Fanatec ClubSport V2 Ecosystem Review: What is Realism Worth?
Stepping Up the Simulation Game
I don’t exactly remember when I first heard about Fanatec, but it likely was sometime after the release of DiRT 2. I was somewhat into racing games before that, but that particular title sold me on the genre and I have not looked back since. Before then I used a Microsoft Sidewinder FFB stick for my racing, but it was D2 that convinced me to purchase a wheel for the full fledged experience. The initial impression of Fanatec was of course “high priced, but really nice gear”. These were products that I did not think I would ever see in any personal capacity as they were out of my price range and my driving passion was just not amped up enough to rationalize it.
My dog is quite suspicious of the amount of boxes the set came in.
I know I probably talk about it too much, but the introduction of DiRT Rally really supercharged my interest in driving accessories due to the work they did on physics and Force Feedback effects. My older Thrustmaster Ferrari F430 wheel featured a meager 270 degrees of rotation and clunky FFB that did not translate well with this particular title. It may have done OK with older, more arcade based racers, but with the latest generation of sims that focus on accuracy in experience it just did not cut it. Purchasing a Thrustmaster TX based unit was a night and day experience for these latest titles.
The next few months after that I spent time with multiple other wheels and accessories and provided a few reviews based on them. My level of interest grew exponentially about what the industry offered. I was able to contact Fanatec and they agreed to put together a bundle of products based on their latest ClubSport V2 products. This would include the ClubSport V2 Base, ClubSport Universal Hub for Xbox One, ClubSport Pedals V3, ClubSport Shifter SQ, and the desk mounting hardware for the units.
Fanatec is not for the faint of heart when it comes to pricing. The total package I received is worth 1800 Euro, or about $2016 US. This is a pretty tremendous amount of money for racing gear, but it is about average for higher end products that exist in this market. People will question why it costs so much, but after my experience with it I now know why.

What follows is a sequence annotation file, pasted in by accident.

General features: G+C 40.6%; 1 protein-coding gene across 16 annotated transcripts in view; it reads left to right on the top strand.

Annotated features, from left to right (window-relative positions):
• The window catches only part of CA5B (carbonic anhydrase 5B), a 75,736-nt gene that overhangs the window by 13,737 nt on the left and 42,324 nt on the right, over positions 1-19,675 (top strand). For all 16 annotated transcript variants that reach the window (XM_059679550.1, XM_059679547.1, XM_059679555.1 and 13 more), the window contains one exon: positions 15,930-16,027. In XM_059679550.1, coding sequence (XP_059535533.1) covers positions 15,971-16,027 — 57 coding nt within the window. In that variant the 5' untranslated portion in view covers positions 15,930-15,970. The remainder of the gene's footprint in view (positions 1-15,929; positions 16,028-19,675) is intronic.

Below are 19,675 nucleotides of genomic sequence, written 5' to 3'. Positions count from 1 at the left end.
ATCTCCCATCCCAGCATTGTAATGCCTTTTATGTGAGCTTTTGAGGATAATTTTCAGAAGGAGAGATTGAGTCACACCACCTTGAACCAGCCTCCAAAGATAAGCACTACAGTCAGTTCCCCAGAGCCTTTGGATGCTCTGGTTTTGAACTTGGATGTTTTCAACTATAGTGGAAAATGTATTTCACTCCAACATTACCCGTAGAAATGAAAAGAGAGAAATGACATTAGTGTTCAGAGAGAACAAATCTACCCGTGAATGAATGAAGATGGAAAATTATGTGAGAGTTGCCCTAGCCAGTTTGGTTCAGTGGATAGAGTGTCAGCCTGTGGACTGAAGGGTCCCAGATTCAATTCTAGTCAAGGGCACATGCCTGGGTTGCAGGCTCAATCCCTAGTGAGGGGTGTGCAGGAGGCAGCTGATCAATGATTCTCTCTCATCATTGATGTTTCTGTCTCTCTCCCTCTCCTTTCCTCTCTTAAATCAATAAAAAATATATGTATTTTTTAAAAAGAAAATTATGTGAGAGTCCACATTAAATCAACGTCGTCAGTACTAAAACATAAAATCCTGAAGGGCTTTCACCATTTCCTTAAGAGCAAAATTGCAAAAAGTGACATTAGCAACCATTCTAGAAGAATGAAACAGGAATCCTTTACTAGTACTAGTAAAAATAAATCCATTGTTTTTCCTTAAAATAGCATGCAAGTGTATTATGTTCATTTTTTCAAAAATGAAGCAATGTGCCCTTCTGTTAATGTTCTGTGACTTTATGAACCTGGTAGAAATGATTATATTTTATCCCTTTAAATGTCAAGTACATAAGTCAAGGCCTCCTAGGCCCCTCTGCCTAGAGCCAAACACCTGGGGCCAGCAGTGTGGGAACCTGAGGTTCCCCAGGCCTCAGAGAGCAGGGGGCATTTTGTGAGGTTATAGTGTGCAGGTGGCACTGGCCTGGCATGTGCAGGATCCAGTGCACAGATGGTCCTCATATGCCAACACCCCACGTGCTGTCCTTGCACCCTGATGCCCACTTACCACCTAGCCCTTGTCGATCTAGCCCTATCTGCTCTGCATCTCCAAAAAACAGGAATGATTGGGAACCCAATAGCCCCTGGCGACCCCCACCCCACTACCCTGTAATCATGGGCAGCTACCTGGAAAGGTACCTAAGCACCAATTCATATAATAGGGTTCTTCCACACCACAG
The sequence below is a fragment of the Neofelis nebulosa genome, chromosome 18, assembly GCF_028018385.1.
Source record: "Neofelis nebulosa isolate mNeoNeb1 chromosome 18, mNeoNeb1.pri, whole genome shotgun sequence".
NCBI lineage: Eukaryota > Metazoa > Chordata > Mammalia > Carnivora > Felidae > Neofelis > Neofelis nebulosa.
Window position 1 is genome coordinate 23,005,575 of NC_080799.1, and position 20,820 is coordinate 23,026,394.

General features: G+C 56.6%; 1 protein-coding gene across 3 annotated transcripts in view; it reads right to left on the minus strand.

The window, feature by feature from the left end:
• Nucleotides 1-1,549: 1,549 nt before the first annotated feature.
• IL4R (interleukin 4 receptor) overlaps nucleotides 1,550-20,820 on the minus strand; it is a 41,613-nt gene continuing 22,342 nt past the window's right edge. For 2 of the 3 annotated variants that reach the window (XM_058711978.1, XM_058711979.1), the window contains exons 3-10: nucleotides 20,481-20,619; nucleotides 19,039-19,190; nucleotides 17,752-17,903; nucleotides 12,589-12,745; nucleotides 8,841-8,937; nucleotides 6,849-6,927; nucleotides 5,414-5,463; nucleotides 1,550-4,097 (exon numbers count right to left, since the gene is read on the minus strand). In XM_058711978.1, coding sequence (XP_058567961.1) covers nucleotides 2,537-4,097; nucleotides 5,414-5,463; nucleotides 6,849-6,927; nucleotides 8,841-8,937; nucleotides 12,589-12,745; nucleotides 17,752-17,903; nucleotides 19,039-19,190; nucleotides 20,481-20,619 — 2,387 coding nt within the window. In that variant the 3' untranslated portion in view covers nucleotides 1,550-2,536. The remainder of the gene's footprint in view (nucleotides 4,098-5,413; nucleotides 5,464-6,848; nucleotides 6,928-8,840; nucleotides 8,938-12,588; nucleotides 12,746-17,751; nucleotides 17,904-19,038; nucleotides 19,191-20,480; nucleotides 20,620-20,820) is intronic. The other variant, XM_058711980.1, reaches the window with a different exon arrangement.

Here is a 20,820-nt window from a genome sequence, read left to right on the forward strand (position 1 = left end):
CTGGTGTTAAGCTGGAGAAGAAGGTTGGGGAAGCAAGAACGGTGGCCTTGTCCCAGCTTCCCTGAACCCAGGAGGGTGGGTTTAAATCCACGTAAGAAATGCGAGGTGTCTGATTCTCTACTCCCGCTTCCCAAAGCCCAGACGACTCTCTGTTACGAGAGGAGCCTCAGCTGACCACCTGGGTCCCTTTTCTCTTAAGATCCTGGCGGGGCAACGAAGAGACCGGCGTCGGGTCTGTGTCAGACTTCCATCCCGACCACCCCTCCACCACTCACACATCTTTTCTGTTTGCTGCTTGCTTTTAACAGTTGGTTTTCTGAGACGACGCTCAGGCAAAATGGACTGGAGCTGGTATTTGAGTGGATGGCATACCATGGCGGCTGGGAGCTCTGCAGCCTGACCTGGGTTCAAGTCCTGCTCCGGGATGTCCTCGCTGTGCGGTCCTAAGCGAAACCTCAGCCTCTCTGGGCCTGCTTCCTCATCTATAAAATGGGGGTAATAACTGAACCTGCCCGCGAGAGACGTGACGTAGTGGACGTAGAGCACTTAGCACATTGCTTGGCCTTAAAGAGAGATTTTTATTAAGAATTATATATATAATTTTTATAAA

Before I launch into the review we should cover how a user plans to mount this hardware. Fanatec sent me the desk mounting hardware that allows the wheel and shifter to be attached to a regular sized desk with enough overhang to provide support. These mounts require at least 4” of overhang or they simply will not hold the gear adequately and safely.
The main mounting mechanism is a very heavy anodized metal unit that features a cable guide and an adjustable plate that provides about 20 degrees of tilt that can be applied to the wheel/base. This features two clamps for front and back that provide a tremendous amount of stability. The weakness of this particular unit is that the mechanism to adjust tilt is not nearly as solid. It is pretty good, but I was unable to get used to the small amount of play that it gave during strong feedback or hard rotation. Users are able to take off the adjustable portion and mount directly onto the base plate. I did this with the included mounting spacers that gave about 10 degrees of tilt to the wheel. After this modification I did not have any play whatsoever and it was firmly attached to the desk. I did experience some play afterwards, but that was due to the desk moving and not the mount.
The desk mount is very heavy and features a tight clamping mechanism.
The mounting mechanism for the sequential shifter is another solid piece of metal with two clamps. It does not feature any adjustments in tilt or rotation. It also solidly attaches the shifter to the desk. The only issue here is that the shifter has a massive base in the first place, so when it is mounted on the same level as the wheel the shifter handle is above the wheel. It makes for an odd shifter in the H-mode, but it is pretty accurate for those who will use it for sequential work (note where the shifter is in actual rally racing).
My particular setup had wheel in the center, shifter on the right, and bungee mounted to the right of the shifter is an old joystick that acts as an e-brake. This gave a setup that was fairly correct as a simulation of a Rally-X cockpit. It was quite a bit of fun, but took some getting used to as I had previously only used the paddle shifters on the wheels. The only issue I had was that when aggressively shifting it would move the desk and my monitors would shake around. This is not a ding on Fanatec, as their mounting hardware was rock solid.
So what is my point? If a user is planning on buying these products, the desk mounting hardware is more than adequate and will do that job. The wheel base mounting system without the tilt functionality was rock solid, but the clamp cranks hang pretty low and if I was not careful I would knock my knees against them. They are hard. When mounting the sequential shifter it makes things even tighter.
If I had space and extra funds, then a full racing cockpit of seat and appropriate mounts is the best way to go. I had no problems with the desk mounts and I quickly acclimatized myself to it, but mileage will vary. The best way to mount these parts is a full cockpit while avoiding the desk mounting hardware. This will allow the user to better adjust angles and heights of the different components while providing a solid base for the wheel, shifter, and pedals.
These products are really designed from the beginning to be mounted as such. If the consumer has the space and funds, then this is the proper way to do this. It will more fully customize the experience and provide a far more adjustable environment than a limited space desk and office chair.